Foreign Policy Mag: Hagel Can 'Get Back at' GOP Critics with Base Closings

Foreign Policy Mag: Hagel Can 'Get Back at' GOP Critics with Base Closings

Lawrence J. Korb, a senior fellow at the Center for American Progress, wrote an article at Foreign Policy magazine Wednesday that can best be described as a threat delivered by a Hagel apologist to Republican critics disguised as journalism. 

Aptly titled “Hagel’s Revenge: How Obama’s New Pentagon Chief Can Get Back at His Republican Enemies,” Korb argued that any Republican senator who opposes Hagel’s nomination for Secretary of Defense will see his state’s Defense Department expenditures dry up in retaliation:

While Hagel had to play defense during the hearing, that will change when he gets to the Pentagon. Based upon his past experience in business, the non-profit world, and the Senate, he will be a take-charge leader, and one of his challenges will be reducing defense spending. And his choices could hurt the constituents of the very officials who have done the most to hurt him.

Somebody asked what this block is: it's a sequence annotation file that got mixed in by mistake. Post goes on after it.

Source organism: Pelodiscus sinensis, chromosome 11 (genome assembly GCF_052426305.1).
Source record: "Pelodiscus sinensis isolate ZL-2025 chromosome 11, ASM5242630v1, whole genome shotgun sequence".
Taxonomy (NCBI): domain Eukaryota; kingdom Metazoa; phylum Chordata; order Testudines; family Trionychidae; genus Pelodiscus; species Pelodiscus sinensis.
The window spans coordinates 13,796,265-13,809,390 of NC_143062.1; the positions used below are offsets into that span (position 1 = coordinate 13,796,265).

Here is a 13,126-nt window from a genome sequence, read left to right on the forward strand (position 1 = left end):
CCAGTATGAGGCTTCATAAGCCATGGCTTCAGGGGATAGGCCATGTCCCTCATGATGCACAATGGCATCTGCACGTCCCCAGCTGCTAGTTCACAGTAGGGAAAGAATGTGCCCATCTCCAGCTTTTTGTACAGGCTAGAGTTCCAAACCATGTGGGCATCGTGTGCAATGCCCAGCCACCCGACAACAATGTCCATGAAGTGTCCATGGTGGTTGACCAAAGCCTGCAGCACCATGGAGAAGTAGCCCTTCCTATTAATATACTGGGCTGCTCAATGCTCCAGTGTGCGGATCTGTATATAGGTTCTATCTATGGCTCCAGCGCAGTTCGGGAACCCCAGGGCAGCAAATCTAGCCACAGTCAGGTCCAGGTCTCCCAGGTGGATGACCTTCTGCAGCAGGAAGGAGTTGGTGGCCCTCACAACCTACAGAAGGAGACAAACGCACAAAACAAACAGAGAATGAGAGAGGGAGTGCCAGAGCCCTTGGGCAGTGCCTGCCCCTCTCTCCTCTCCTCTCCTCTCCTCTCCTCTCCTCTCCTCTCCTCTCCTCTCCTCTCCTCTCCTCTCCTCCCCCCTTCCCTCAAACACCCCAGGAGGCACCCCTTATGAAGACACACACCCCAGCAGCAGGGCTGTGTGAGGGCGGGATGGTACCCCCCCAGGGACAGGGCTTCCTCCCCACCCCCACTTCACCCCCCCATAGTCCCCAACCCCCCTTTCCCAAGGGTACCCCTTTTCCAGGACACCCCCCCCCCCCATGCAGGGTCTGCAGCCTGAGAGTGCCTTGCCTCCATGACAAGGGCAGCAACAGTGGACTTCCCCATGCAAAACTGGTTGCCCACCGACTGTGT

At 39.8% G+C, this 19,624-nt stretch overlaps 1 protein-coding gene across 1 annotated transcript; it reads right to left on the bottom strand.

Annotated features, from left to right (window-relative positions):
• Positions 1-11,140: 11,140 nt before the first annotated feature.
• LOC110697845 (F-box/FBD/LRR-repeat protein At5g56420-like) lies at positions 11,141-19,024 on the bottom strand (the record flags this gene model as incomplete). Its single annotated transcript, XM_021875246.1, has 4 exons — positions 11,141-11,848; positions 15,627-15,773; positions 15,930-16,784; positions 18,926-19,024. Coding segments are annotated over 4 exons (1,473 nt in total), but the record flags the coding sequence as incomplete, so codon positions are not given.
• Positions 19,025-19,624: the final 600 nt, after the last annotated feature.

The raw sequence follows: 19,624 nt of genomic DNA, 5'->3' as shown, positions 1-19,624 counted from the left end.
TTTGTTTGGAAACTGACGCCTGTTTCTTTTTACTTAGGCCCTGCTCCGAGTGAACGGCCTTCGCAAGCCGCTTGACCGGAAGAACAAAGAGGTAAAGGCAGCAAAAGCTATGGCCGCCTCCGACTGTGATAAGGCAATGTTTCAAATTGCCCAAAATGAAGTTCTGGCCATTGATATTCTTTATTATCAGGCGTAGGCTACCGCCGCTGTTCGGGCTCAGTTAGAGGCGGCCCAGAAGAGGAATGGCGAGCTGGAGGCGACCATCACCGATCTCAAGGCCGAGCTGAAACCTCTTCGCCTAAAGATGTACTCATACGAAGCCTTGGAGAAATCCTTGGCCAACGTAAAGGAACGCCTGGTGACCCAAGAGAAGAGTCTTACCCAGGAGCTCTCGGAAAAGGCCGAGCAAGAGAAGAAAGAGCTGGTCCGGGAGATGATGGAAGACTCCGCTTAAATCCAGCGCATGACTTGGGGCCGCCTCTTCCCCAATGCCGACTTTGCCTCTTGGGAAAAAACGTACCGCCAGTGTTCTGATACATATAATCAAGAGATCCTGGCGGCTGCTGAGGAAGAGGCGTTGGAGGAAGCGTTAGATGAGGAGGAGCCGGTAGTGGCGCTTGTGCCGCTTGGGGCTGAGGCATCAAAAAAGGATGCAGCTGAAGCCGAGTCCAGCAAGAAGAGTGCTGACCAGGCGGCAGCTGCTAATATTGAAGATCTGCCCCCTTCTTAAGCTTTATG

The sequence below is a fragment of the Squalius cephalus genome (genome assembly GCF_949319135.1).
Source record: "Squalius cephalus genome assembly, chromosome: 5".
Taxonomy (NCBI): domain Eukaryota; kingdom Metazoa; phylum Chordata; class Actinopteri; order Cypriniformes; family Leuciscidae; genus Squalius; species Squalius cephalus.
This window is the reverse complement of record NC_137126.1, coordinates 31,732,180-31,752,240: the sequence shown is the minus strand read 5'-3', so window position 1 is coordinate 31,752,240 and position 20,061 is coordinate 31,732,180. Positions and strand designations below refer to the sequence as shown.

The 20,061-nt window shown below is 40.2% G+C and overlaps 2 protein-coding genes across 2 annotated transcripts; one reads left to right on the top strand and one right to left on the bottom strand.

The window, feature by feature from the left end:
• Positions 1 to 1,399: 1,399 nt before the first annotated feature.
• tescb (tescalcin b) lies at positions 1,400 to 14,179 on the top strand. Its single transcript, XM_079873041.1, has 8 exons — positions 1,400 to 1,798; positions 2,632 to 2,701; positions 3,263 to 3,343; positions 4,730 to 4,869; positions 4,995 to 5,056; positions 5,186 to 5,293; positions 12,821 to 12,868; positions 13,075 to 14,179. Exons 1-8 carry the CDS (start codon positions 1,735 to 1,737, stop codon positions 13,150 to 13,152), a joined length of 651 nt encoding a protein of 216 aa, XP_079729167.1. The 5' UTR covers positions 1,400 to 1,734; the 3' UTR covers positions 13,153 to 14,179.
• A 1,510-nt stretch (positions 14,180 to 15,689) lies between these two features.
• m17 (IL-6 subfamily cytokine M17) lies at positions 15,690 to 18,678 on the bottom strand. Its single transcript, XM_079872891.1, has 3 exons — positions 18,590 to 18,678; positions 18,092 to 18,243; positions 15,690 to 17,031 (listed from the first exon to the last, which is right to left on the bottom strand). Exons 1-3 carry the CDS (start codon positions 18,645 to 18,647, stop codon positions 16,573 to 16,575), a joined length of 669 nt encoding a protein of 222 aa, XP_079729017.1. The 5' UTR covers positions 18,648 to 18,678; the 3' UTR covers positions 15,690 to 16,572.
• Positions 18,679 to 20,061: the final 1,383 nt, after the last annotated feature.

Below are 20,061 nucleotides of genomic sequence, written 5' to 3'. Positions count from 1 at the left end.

Hagel, Korb wrote, “can have a large impact on which bases are part of the list [to be closed] that is sent to the Base Realignment and Closure Commission.” He can “also exert significant economic influence on states and districts by transferring units from one base to another or by disestablishing units altogether.” In addition, Korb wrote, Hagel “can have a large economic impact through the decisions he makes on major weapons programs.”

These Republican critics, Korb said, “demeaned Hagel,” and once he is confirmed, he’ll pay them back. 

All of the senators who demeaned Hagel during the hearings and committee discussions represent states that are heavily dependent on the Pentagon for their economic well-being. For example, Senator Cruz’s Texas has nearly 200,000 military personnel stationed at some 15 bases or military installations… Similarly, Senator Inhofe’s Oklahoma has about 50,000 military personnel at five major bases. Senator Graham’s South Carolina has 65,000 military people stationed at eight facilities. And Senator McCain’s Arizona has 40,000 personnel at seven facilities, and its defense industry payroll amounts to $4 billion.

Though all of the criticisms made by Cruz, Graham, Inhofe, and McCain have been substantive questions of Hagel’s stands on policy issues, Korb paints these Republican critics as morally inferior to Hagel. “Fortunately for his political opponents, Senator Hagel would never stoop to their level… Senator Hagel can be depended upon to put his country first, unlike many of his critics,” he concludes.

It’s reassuring to know that a progressive thought leader would consider it appropriate for a senior Cabinet member to play politics with the livelihoods of American servicemembers in retaliation for legitimate disagreements on foreign policy.